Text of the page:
The old Levant mine site was very extensive, and also very picturesque, perched as it was above the sea. The site was open for tours on some days, but being still in the ‘winter’ season, they weren’t too frequent here.
Back then, the old miners weren’t there to enjoy the scenery. Their twelve hour shifts didn’t start until they started working their shaft. If the shaft was a hundred metres or more underground, then it would have taken two hours or so to get down there. Added to that was the fact their accommodation each night was as far away as St Ives, almost 20km away, which they walked in the freezing cold. The miners were lucky to get four hours sleep per night. No wonder their average age was around forty. It’s a wonder they lived that long given the hard lives they led.
In the distance we could see Pendeen Watch, the lighthouse on the next headland. The Coast Path winds its way through all of this coastline. In fact, it starts on the north coast of the peninsula in Minehead, Somerset, and ends on the south coast in Poole, Dorset – 1013km or 630 miles! That’s a lot of coastline. Throw in the everchanging British weather, and the undulating coastline, and the mud, it’s a wonder that it attracts the thousands of visitors that it does. But the British do love their walks, and the stunning scenery and the (comparatively) mild climate are major drawcards as far as they are concerned.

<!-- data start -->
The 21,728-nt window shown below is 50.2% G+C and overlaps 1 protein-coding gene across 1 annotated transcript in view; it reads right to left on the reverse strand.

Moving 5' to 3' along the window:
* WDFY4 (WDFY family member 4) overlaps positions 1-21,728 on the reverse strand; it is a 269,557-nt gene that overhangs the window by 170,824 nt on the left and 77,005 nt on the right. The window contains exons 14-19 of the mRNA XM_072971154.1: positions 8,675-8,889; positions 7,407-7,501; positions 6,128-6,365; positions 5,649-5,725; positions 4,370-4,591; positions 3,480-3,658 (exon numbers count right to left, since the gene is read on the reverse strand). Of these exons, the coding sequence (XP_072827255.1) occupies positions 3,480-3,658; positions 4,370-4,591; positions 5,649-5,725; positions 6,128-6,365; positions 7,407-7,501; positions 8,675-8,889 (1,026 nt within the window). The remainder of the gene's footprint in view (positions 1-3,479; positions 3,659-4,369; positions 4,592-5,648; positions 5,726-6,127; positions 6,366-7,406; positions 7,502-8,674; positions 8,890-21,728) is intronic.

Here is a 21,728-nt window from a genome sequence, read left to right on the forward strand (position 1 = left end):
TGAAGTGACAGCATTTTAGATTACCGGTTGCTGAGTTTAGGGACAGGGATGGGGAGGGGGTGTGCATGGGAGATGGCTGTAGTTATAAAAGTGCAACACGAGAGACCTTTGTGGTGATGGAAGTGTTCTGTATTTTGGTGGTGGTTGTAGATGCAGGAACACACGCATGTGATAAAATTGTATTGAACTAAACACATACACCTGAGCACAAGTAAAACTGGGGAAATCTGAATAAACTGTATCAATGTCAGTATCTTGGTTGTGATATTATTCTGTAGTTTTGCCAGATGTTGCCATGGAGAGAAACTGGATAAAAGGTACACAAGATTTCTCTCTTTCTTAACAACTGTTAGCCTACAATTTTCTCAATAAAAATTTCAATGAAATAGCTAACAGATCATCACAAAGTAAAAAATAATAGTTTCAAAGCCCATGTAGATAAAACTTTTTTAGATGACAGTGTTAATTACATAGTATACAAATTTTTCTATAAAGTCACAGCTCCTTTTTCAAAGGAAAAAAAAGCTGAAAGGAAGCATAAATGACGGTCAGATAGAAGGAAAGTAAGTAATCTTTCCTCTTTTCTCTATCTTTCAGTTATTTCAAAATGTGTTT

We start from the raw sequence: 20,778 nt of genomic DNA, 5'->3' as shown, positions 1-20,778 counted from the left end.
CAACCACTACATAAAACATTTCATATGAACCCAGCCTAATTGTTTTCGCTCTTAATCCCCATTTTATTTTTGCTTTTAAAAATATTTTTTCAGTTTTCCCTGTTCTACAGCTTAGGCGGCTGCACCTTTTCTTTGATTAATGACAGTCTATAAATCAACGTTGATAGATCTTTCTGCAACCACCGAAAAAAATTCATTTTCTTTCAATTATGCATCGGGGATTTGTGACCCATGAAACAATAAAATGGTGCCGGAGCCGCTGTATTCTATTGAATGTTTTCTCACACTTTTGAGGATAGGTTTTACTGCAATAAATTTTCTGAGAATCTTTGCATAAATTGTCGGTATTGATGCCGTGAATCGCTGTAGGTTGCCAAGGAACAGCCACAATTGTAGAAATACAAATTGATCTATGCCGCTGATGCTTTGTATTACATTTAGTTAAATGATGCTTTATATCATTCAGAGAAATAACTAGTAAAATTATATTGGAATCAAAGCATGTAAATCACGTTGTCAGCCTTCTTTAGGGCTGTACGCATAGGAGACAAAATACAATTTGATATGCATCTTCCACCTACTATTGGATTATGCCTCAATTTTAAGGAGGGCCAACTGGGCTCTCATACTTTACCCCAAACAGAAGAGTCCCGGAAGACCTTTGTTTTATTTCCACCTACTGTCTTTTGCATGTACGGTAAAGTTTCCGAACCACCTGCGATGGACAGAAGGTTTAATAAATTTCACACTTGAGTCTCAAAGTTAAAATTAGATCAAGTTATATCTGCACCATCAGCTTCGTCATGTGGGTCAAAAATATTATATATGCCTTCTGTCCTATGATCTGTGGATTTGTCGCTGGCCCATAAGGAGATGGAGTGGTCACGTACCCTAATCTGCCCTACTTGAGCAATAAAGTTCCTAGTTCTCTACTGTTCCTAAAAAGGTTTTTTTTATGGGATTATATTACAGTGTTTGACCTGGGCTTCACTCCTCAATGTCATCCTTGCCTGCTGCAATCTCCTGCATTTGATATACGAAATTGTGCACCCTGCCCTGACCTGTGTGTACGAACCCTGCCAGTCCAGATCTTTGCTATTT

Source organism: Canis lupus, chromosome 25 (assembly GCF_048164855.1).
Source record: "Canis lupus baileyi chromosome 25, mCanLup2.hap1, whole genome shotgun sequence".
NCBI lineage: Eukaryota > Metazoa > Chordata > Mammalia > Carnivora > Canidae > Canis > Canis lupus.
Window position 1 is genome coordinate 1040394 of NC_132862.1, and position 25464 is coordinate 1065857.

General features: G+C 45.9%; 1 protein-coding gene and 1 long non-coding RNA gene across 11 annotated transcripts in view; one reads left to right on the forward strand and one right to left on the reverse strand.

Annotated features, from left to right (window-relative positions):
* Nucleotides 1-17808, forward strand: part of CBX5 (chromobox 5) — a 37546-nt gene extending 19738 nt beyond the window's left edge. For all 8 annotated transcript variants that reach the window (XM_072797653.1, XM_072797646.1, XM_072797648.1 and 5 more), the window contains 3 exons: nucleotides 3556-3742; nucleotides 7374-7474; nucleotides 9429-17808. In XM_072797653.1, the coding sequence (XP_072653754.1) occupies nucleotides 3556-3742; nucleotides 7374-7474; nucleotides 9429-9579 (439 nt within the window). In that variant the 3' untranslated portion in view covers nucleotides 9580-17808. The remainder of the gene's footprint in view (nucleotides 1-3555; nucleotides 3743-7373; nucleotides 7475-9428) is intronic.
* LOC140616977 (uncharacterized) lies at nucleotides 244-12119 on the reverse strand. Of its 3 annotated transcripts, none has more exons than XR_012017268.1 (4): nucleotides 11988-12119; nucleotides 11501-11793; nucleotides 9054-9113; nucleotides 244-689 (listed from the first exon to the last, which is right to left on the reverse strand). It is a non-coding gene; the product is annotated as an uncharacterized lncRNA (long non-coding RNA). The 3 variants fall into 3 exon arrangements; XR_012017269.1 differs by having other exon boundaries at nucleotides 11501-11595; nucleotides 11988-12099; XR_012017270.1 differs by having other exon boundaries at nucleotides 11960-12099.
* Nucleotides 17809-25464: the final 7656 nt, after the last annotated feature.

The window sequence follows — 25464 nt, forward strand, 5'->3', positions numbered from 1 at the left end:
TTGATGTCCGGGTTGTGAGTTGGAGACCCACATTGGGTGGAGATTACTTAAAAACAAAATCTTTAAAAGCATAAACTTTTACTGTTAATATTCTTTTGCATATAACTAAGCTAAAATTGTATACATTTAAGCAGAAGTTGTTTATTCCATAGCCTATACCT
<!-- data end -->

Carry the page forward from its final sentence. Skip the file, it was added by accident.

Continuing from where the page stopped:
Closer to Pendeen village, and a kilometre inland, is the newer Geevor Mine. We’ll go there tomorrow.